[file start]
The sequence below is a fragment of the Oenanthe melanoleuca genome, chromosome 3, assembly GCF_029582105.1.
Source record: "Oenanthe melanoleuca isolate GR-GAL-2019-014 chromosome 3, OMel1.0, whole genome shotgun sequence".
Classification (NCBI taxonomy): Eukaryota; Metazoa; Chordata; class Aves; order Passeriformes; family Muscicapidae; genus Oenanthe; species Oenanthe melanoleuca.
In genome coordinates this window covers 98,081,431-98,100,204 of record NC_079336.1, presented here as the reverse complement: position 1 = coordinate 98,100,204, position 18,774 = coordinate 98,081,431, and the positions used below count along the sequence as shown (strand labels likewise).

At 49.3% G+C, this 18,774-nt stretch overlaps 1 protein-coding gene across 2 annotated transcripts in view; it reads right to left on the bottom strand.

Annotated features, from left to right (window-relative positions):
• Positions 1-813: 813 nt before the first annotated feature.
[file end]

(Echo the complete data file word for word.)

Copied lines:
The sequence below is a fragment of the Oenanthe melanoleuca genome, chromosome 3, assembly GCF_029582105.1.
Source record: "Oenanthe melanoleuca isolate GR-GAL-2019-014 chromosome 3, OMel1.0, whole genome shotgun sequence".
Classification (NCBI taxonomy): Eukaryota; Metazoa; Chordata; class Aves; order Passeriformes; family Muscicapidae; genus Oenanthe; species Oenanthe melanoleuca.
In genome coordinates this window covers 98,081,431-98,100,204 of record NC_079336.1, presented here as the reverse complement: position 1 = coordinate 98,100,204, position 18,774 = coordinate 98,081,431, and the positions used below count along the sequence as shown (strand labels likewise).

At 49.3% G+C, this 18,774-nt stretch overlaps 1 protein-coding gene across 2 annotated transcripts in view; it reads right to left on the bottom strand.

Annotated features, from left to right (window-relative positions):
• Positions 1-813: 813 nt before the first annotated feature.